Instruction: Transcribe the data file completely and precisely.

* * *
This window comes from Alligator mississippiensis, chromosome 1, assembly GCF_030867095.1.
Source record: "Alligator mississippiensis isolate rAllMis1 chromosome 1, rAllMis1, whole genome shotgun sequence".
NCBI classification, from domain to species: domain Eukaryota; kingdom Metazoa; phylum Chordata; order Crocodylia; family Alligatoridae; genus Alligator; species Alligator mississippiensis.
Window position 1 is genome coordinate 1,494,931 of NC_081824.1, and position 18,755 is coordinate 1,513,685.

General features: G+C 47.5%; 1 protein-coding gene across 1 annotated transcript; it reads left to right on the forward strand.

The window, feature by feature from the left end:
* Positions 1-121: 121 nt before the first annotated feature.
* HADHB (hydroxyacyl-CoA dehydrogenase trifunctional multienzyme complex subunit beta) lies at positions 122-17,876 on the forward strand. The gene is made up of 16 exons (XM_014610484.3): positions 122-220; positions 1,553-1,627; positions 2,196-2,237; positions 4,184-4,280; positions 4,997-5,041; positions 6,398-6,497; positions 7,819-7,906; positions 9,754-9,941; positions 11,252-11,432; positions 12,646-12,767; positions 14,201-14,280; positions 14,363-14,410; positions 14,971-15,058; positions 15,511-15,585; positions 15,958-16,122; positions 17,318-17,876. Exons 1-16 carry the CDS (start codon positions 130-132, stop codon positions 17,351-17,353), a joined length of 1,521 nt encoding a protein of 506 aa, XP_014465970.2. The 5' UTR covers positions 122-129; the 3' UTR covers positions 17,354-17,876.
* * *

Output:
This window comes from Alligator mississippiensis, chromosome 1, assembly GCF_030867095.1.
Source record: "Alligator mississippiensis isolate rAllMis1 chromosome 1, rAllMis1, whole genome shotgun sequence".
NCBI classification, from domain to species: domain Eukaryota; kingdom Metazoa; phylum Chordata; order Crocodylia; family Alligatoridae; genus Alligator; species Alligator mississippiensis.
Window position 1 is genome coordinate 1,494,931 of NC_081824.1, and position 18,755 is coordinate 1,513,685.

General features: G+C 47.5%; 1 protein-coding gene across 1 annotated transcript; it reads left to right on the forward strand.

The window, feature by feature from the left end:
* Positions 1-121: 121 nt before the first annotated feature.
* HADHB (hydroxyacyl-CoA dehydrogenase trifunctional multienzyme complex subunit beta) lies at positions 122-17,876 on the forward strand. The gene is made up of 16 exons (XM_014610484.3): positions 122-220; positions 1,553-1,627; positions 2,196-2,237; positions 4,184-4,280; positions 4,997-5,041; positions 6,398-6,497; positions 7,819-7,906; positions 9,754-9,941; positions 11,252-11,432; positions 12,646-12,767; positions 14,201-14,280; positions 14,363-14,410; positions 14,971-15,058; positions 15,511-15,585; positions 15,958-16,122; positions 17,318-17,876. Exons 1-16 carry the CDS (start codon positions 130-132, stop codon positions 17,351-17,353), a joined length of 1,521 nt encoding a protein of 506 aa, XP_014465970.2. The 5' UTR covers positions 122-129; the 3' UTR covers positions 17,354-17,876.